AG opinion says public hospital boards can’t meet privately on compensation

Attorney General Herbert Slatery issued an opinion yesterday that public hospital boards do not have an exemption to the Open Meetings Act that allows them to meet privately to discuss executive compensation or executive bonuses.

The Chattanooga Times Free Press is following the story today, and has reported on the controversy that ensued after what appeared to be private meetings to discuss or decide to give executives $1.7 million in bonuses. The board held a public vote on the bonuses, but only after adding the item to the agenda at the last minute, after the private meetings, and without advance notice.

State Rep. Mike Carter, R-Ooltwah, asked the AG for an opinion. The hospital board has maintained that its lawyers say what it did was OK.

Slatery’s opinion, however, says that a public hospital board has restrictions on what it can do in private meetings under the Sunshine Law. Here is an excerpt from the AG opinion:

QUESTIONS

1. Whether the provisions of Tenn. Code Ann. S 68-11-238 would permit the board of a public hospital to meet in closed session to discuss executive compensation and executive bonuses?

2. Whether Tenn. Code Ann. S 63-11-238 requires records to be kept of all issues discussed and/or decided in a closed meeting?

3. When must records from a closed meeting under Tenn. Code Ann. S 68-11-238 be made available for public inspection?

4. Does Tenn. Code Ann. S 68-11-238 require a minimum of seven days between a closed meeting and a public vote to adopt a particular plan or strategy?

OPINIONS

1. Tenn. Code Ann. S 63-11-238(a) would not permit the board of a public hospital that is subject to the Tennessee Open Meetings Act and Tennessee Public Records Act to meet in closed session to discuss executive compensation and executive bonuses.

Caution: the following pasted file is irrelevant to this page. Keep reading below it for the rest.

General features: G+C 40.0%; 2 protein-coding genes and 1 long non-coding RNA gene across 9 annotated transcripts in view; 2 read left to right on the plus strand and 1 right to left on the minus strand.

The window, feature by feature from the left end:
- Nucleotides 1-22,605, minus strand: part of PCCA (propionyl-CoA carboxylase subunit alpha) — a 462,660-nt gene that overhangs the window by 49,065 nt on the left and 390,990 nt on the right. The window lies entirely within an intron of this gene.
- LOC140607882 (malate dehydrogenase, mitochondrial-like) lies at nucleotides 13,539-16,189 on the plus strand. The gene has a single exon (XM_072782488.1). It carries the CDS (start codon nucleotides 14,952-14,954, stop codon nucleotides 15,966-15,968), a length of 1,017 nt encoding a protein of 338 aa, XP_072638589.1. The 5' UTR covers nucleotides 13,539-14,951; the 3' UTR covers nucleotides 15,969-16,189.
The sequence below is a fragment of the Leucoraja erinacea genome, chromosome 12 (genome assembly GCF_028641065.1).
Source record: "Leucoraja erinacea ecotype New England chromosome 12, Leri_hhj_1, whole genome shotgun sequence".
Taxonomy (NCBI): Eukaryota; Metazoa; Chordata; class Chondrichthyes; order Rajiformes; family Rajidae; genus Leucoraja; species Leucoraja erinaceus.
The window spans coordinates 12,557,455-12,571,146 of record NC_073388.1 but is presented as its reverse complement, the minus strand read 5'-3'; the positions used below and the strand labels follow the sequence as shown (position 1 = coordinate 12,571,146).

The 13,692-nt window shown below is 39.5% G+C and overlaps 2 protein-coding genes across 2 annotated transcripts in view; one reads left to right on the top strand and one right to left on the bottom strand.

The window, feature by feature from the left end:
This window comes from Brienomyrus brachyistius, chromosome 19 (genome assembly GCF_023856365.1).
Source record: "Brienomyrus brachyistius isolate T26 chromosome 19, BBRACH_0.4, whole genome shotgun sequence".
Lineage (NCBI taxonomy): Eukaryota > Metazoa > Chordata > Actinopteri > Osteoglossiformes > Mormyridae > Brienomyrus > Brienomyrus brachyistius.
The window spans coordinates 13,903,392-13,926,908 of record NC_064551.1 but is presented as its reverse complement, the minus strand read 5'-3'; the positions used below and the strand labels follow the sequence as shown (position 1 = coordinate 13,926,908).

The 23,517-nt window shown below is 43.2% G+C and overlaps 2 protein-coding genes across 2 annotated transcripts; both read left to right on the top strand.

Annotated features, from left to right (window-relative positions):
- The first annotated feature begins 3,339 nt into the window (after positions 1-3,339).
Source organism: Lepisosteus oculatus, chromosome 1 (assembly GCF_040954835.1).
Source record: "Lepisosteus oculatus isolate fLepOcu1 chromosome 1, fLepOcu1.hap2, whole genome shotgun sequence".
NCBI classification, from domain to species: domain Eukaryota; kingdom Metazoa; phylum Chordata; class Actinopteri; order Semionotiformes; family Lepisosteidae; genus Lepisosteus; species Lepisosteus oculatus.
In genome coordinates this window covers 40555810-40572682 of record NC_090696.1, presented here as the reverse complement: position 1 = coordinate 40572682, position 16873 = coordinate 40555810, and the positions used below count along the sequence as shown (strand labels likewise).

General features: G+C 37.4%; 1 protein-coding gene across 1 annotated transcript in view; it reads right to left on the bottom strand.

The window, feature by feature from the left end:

2. and 3. Tenn. Code Ann. S 68-11-238 does not require that any records be kept in a closed meeting held pursuant to the provisions of the statute. If, however, studies are considered by the board in the adoption of a specific marketing stratery or plan, those studies shall be made available for public inspection at least seven days before any public meeting of the board to adopt the strategy or plan.

4. In the event that there are studies that were considered by the board in the adoption of a particular marketing strategy or plan, then the statute would require a minimum of seven days between the closed meeting and a public vote to adopt that particular plan or strategy in order to make the studies available for public inspection during the seven-day time period required by subsection (a) of the statute. Any meeting of the board to adopt a specific plan or strategy must still comply with the Tennessee Open Meetings Act, including the notice provisions. If, however, no such studies were considered by the board, the seven-day time period for inspection is not applicable.

 

Slatery’s opinion explains why the exemption does not cover discussion of compensation issues:

You have asked whether the provisions of Tenn. Code Ann. S 68-11-238 would allow the board of a public hospital to meet in closed session in order to discuss executive compensation and executive bonuses. The plain language of the statute only authorizes the board of a public hospital to meet in a closed session to “discuss and develop marketing strategies and strategic plans.

The term “marketing” is commonly defined as “[t]he act or process of promoting and selling, leasing, or licensing products or services.” Black’s Law Dictionary (8th ed.) at 990. The term “strategy” is commonly defined as “a careful plan or method for achieving a particular goal usually over a long period of time.” Based on these definitions, it is apparent that the legislature intended the confidentiality provisions of Tenn. Code Ann. S 68-11-238(a) to apply to a public hospital’s discussion and development of its long-term plans for promoting the products and services of the hospital and not the determination of executive compensation and executive bonuses. This construction is further supported by the legislative history, which reflects that the intent of this statute was to allow public hospitals to compete with private hospitals by allowing them to conduct their business development meetings in a closed session. Accordingly, the board of a public hospital could not use the provisions of Tenn. Code Ann. S 68-11-238 to conduct a closed session for the purposes of discussing executive compensation and executive bonuses.

 

 

What do you think?